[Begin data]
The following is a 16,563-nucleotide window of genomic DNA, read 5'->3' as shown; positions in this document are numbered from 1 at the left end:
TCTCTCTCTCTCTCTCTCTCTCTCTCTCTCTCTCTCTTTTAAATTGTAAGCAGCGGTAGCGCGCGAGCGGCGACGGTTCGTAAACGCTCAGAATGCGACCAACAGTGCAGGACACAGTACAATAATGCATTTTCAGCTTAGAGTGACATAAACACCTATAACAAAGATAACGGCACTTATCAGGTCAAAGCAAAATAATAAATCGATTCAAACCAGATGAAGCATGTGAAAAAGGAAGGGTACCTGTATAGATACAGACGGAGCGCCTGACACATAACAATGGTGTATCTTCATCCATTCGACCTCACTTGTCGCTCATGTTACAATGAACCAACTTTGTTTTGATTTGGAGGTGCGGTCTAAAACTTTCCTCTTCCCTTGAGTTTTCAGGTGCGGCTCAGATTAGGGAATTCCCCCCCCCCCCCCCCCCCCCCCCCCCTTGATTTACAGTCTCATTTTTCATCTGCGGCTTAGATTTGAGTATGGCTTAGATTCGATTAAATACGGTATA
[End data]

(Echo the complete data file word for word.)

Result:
The following is a 16,563-nucleotide window of genomic DNA, read 5'->3' as shown; positions in this document are numbered from 1 at the left end:
TCTCTCTCTCTCTCTCTCTCTCTCTCTCTCTCTCTCTTTTAAATTGTAAGCAGCGGTAGCGCGCGAGCGGCGACGGTTCGTAAACGCTCAGAATGCGACCAACAGTGCAGGACACAGTACAATAATGCATTTTCAGCTTAGAGTGACATAAACACCTATAACAAAGATAACGGCACTTATCAGGTCAAAGCAAAATAATAAATCGATTCAAACCAGATGAAGCATGTGAAAAAGGAAGGGTACCTGTATAGATACAGACGGAGCGCCTGACACATAACAATGGTGTATCTTCATCCATTCGACCTCACTTGTCGCTCATGTTACAATGAACCAACTTTGTTTTGATTTGGAGGTGCGGTCTAAAACTTTCCTCTTCCCTTGAGTTTTCAGGTGCGGCTCAGATTAGGGAATTCCCCCCCCCCCCCCCCCCCCCCCCCCCTTGATTTACAGTCTCATTTTTCATCTGCGGCTTAGATTTGAGTATGGCTTAGATTCGATTAAATACGGTATA